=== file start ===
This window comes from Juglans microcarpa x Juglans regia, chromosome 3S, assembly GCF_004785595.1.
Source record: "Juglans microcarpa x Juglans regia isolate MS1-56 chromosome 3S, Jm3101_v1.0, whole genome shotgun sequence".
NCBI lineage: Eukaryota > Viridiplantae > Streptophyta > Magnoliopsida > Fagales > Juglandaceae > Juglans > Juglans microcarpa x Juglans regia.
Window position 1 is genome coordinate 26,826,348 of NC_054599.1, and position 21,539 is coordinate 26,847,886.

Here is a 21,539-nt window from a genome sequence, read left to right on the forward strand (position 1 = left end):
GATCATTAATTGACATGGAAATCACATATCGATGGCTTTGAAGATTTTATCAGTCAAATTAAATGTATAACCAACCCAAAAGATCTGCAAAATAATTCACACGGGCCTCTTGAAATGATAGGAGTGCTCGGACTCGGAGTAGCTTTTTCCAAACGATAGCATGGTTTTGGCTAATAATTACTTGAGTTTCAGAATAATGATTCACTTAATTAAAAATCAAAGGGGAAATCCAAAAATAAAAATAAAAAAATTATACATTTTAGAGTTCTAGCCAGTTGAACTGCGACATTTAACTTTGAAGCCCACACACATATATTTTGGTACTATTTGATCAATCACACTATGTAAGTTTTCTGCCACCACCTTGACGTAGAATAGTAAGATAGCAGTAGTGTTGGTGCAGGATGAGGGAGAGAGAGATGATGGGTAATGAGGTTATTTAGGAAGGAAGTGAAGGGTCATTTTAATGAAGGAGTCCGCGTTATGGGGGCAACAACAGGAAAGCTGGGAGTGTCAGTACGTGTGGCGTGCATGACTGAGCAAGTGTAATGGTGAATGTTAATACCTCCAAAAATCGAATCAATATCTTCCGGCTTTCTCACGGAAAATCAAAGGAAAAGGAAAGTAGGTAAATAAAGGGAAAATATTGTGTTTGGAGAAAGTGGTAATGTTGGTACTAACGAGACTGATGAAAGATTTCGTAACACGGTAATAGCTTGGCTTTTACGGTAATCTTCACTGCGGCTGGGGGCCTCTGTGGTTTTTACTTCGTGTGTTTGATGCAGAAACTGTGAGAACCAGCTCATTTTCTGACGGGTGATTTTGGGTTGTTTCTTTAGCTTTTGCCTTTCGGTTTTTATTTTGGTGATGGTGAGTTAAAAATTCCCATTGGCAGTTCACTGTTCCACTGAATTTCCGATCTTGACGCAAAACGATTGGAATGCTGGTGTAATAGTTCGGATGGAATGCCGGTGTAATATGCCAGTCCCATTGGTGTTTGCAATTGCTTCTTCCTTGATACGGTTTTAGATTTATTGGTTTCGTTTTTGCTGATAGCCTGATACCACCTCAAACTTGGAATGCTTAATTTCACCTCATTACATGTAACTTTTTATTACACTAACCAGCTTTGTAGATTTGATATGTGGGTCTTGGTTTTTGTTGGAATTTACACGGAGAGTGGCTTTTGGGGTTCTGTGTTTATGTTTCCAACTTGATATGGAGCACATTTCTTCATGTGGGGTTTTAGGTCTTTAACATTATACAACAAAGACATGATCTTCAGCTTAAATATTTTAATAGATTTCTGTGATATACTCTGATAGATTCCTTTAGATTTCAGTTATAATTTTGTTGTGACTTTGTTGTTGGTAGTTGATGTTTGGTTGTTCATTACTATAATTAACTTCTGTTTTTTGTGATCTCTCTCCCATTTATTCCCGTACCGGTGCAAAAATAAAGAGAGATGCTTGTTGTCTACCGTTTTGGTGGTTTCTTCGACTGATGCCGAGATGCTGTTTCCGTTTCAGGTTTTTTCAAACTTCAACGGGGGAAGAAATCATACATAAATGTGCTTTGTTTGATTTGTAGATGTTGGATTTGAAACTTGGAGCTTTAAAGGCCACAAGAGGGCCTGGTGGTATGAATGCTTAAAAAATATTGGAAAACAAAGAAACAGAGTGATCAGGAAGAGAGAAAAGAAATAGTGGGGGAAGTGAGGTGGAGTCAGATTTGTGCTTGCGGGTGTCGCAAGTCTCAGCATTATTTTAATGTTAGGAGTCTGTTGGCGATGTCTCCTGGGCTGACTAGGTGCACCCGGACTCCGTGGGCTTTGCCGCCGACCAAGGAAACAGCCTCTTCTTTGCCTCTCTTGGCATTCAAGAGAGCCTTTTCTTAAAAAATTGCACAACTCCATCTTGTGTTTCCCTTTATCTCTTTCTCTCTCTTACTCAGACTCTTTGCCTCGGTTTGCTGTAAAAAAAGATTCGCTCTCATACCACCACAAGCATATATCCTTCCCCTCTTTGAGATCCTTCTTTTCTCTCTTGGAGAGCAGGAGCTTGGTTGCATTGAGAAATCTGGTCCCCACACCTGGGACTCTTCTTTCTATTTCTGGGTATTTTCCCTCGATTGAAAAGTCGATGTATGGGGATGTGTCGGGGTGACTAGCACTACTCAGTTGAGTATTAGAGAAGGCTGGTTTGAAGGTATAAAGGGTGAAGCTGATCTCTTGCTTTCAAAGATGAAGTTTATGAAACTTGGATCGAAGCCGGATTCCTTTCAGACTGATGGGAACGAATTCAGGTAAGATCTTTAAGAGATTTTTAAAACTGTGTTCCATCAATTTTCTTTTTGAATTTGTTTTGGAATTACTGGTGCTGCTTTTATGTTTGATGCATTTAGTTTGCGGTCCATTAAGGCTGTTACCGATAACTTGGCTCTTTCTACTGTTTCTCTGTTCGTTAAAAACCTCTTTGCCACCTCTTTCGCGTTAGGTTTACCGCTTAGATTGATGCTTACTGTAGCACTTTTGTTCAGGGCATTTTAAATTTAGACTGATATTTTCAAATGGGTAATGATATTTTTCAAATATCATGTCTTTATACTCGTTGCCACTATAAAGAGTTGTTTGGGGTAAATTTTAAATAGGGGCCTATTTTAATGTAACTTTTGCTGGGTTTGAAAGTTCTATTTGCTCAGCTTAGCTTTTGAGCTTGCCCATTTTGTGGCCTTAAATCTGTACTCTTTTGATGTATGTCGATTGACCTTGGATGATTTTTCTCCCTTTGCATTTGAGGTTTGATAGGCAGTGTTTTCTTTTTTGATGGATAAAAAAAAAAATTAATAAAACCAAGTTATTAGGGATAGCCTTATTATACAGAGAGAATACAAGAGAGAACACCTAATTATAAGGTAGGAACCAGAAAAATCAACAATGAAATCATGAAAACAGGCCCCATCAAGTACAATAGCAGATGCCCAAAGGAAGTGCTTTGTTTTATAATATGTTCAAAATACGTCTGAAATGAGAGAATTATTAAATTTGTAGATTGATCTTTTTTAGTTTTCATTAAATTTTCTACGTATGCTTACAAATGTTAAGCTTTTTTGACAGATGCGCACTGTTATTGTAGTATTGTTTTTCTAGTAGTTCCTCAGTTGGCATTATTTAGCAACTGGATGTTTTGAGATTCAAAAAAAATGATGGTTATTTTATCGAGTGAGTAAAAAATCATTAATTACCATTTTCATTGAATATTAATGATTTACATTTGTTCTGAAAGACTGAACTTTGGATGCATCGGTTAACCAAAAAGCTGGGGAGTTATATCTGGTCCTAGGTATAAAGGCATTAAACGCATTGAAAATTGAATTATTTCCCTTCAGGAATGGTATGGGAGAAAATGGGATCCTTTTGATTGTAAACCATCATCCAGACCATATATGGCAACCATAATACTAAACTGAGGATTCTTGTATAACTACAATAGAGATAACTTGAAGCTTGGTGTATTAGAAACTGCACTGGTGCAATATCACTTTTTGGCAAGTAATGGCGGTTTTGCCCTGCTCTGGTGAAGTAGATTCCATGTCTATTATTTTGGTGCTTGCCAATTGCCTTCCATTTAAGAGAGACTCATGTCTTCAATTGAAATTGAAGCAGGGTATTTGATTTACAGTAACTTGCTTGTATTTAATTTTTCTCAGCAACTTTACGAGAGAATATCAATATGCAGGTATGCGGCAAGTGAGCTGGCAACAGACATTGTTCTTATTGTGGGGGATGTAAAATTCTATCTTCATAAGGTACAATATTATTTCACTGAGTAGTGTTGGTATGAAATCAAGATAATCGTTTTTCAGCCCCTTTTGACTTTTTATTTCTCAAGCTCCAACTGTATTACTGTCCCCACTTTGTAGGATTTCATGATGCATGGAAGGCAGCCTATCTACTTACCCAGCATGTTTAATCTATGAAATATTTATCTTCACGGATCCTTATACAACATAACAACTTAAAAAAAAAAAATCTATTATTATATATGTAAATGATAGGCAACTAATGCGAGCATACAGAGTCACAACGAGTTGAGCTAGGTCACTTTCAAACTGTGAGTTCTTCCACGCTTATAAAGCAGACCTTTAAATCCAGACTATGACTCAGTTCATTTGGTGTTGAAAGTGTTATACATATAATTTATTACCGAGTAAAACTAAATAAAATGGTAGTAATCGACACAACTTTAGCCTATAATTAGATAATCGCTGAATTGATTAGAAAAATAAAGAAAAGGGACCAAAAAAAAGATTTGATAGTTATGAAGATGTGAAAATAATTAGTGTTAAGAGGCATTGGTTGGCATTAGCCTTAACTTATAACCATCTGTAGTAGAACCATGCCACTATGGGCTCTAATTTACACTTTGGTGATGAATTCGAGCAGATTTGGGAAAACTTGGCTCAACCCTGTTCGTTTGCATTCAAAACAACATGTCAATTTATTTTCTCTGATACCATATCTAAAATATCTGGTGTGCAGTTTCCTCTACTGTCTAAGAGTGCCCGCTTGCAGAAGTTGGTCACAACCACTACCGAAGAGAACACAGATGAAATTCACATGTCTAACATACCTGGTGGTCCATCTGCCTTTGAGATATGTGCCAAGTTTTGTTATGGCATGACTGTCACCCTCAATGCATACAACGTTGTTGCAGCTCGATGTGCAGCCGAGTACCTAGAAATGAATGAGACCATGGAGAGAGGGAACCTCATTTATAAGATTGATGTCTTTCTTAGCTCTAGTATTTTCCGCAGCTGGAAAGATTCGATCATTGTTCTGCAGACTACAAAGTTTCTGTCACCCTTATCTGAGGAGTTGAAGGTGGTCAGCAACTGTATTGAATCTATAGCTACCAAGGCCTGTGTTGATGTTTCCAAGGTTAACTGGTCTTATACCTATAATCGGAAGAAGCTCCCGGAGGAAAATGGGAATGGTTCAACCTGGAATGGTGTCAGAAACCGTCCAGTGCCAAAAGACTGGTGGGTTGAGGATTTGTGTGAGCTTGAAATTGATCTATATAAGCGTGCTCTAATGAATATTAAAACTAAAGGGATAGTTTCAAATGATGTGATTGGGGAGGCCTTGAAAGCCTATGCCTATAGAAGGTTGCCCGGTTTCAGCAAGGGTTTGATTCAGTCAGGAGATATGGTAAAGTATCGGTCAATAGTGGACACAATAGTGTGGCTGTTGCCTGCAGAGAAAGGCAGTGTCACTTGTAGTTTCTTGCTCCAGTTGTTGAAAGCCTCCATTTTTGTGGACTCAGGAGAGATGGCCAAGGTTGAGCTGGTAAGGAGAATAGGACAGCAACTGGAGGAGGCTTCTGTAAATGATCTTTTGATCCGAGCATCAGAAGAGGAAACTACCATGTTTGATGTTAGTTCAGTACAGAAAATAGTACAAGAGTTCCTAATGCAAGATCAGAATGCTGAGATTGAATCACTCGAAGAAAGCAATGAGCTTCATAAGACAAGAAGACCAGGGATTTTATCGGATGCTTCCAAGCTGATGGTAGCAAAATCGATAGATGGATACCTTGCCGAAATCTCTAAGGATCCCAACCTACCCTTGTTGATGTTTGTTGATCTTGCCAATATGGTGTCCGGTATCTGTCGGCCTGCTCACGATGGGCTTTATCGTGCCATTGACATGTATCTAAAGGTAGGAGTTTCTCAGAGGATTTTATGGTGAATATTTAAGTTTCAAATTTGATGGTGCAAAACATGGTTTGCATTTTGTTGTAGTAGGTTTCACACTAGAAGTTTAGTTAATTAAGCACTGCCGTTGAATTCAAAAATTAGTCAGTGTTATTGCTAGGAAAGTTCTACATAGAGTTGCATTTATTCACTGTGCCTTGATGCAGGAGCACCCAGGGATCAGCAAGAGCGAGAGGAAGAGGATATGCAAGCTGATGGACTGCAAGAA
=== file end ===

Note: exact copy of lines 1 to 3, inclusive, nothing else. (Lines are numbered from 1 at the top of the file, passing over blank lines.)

This window comes from Juglans microcarpa x Juglans regia, chromosome 3S, assembly GCF_004785595.1.
Source record: "Juglans microcarpa x Juglans regia isolate MS1-56 chromosome 3S, Jm3101_v1.0, whole genome shotgun sequence".
NCBI lineage: Eukaryota > Viridiplantae > Streptophyta > Magnoliopsida > Fagales > Juglandaceae > Juglans > Juglans microcarpa x Juglans regia.